The reactivity trend of the halogens is that the higher up on the Group VIIa column the halogen is, the more reactive it is. Therefore, the most reactive halogen is fluorine, while the least reactive, non-radioactive halogen is iodine.
Halogens are reactive because their outer shells are unfilled and they seek electrons from other elements. Because of this, they are almost never found in a free state.
At standard temperature and pressure, fluorine is a greenish gas. It is so reactive that it even attacks glass, causes water to burst into flame and even forms compounds with noble gases. However, its compounds are often remarkably stable. One of them is Teflon, which is nearly as non-reactive as fluorine is reactive.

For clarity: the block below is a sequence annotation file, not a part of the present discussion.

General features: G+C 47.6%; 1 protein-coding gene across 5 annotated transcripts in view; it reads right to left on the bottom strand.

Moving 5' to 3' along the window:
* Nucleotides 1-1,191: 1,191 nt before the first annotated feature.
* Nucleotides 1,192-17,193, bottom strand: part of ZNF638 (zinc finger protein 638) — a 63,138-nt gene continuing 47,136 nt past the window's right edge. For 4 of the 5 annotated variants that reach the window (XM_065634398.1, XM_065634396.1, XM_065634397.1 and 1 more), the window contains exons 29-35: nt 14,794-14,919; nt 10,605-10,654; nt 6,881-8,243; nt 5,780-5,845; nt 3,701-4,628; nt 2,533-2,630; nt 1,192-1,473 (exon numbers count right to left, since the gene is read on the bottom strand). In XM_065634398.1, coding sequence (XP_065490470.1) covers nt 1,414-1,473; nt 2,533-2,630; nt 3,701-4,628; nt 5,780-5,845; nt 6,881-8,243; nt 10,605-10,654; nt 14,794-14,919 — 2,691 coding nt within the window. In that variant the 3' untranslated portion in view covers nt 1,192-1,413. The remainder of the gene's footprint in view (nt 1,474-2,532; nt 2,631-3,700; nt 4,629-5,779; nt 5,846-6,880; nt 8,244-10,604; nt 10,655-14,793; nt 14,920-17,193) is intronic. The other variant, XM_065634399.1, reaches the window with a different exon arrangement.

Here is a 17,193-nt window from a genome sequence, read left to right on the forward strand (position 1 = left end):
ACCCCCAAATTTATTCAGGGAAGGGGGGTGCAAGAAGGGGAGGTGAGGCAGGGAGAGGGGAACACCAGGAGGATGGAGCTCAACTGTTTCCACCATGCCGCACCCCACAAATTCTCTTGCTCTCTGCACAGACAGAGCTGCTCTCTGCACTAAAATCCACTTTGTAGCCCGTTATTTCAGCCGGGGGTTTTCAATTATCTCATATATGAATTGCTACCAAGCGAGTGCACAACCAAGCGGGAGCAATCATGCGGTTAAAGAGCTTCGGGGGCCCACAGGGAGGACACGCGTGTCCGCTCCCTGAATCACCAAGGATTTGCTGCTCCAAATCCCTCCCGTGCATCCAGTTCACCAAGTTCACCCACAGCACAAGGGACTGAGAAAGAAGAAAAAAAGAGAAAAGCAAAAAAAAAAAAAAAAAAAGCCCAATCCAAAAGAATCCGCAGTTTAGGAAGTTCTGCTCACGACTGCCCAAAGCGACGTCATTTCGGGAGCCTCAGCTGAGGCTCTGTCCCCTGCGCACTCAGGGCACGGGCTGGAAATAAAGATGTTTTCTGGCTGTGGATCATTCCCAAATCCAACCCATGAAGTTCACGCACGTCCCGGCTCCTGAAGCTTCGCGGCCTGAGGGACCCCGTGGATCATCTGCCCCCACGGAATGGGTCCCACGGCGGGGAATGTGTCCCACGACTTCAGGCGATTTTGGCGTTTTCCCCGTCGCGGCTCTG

Chlorine is also a toxic gas at STP and was famously used as a weapon during World War I. However, when diluted, it's an excellent bleach, bactericide and disinfectant.
Bromine is a rare element that is a liquid at STP. It shares this characteristic with mercury. Bromine has a terrible odor but is used in fire extinguishers. It's also used in sedatives and insecticides.
Iodine is a solid, but when heated, it turns into a violet-colored noxious gas. A tincture of iodine is used to treat wounds. Iodine is used in photography in the form of silver iodide.